|The Lockheed master cylinder fill cap on my 74 MGB has the following. "Use only DOT 3 fluid from a sealed container.". The owner handbook has the following information about brake fluid. "Use only Lockheed Disc Brake Fluid(Series 329S) or Castrol Girling Brake Fluid; alternatively, use a brake fluid conforming to F.M.V. S.S. D.O.T.3 specification with a minimum boiling point of 260'C."|
The brake fluid requirements for vehicles sold in the USA since January 1, 1968 is contained within the FMVSS
It appears the factory recommended brake fluid for USA MGB's sold since 1/1/68 is USA DOT 3 or a fluid that complys with FMVSS Standard No. 116 - Motor Vehicle Brake Fluids.
As mentioned I use Valvoline SynPower fluid which is backward compatible. I did try Motorcraft DOT 3 in my MGB for a year and everything was OK with it.
I tried to find a time line on brake fluid but didn't come up with a lot of information. I believe DOT 3 fluid was first available in the mid to late 60's. When the first MGB rolled off the assembly line I believe SAE 70R1 brake was a premium brake fluid in the USA, it was good for drum brakes but not so good with disc brakes, most all American cars had drum brakes at the time. DOT 3 came about the time that American cars started using disc brakes. I don't remember seeing DOT 4 fluid until somewhere around 1979 or 1980. I started using Castrol DOT 4 in my cars about that time. That would be about the same time the last MGB was built.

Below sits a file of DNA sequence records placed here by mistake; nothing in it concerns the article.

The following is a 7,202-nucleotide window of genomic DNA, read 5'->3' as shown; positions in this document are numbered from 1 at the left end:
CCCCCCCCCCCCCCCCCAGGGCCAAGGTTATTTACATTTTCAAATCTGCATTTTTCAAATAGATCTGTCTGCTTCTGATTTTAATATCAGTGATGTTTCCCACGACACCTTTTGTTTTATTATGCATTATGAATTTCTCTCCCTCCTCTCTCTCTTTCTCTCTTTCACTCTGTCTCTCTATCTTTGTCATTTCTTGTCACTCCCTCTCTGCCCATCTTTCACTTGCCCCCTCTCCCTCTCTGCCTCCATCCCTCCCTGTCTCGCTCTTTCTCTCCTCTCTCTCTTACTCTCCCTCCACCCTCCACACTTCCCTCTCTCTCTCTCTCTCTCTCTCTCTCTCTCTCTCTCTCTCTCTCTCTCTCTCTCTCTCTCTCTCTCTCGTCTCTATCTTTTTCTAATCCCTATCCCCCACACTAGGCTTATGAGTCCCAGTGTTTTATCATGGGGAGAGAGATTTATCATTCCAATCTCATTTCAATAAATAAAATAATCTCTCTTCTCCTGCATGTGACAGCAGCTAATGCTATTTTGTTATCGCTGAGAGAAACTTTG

If you are still reading this you may find this link by the late Carroll Smith interesting. It will tell you that DOT 4 fluid should be changed more frequently than DOT 3 fluid because the wet boiling point of DOT 4 falls more rapidly that of DOT 4.
FWIW, I just looked at the brake fluid choices in two local stores and I find no indication DOT 3 fluid is about to go away. I only found two brands of DOT 4 fluid. My 2002 Mazda Protege 5 and 2004 Toyota Tacoma with ABS specify DOT 3 only fluid.
|Should read "DOT 4 falls more rapidly that of DOT 3".|
|First. I do not race or do what would be considered driving that requires "hard" braking. But I have had the same silicon fluid in my TD for over 20 years. I have also had it in my B for the last 3 years (clutch and brakes). I did fully rebuild the entire braking system prior to using the silicon, but I have no problem with leaking, and my brake pedal is hard enought that I can lock all 4 tires with a good push.|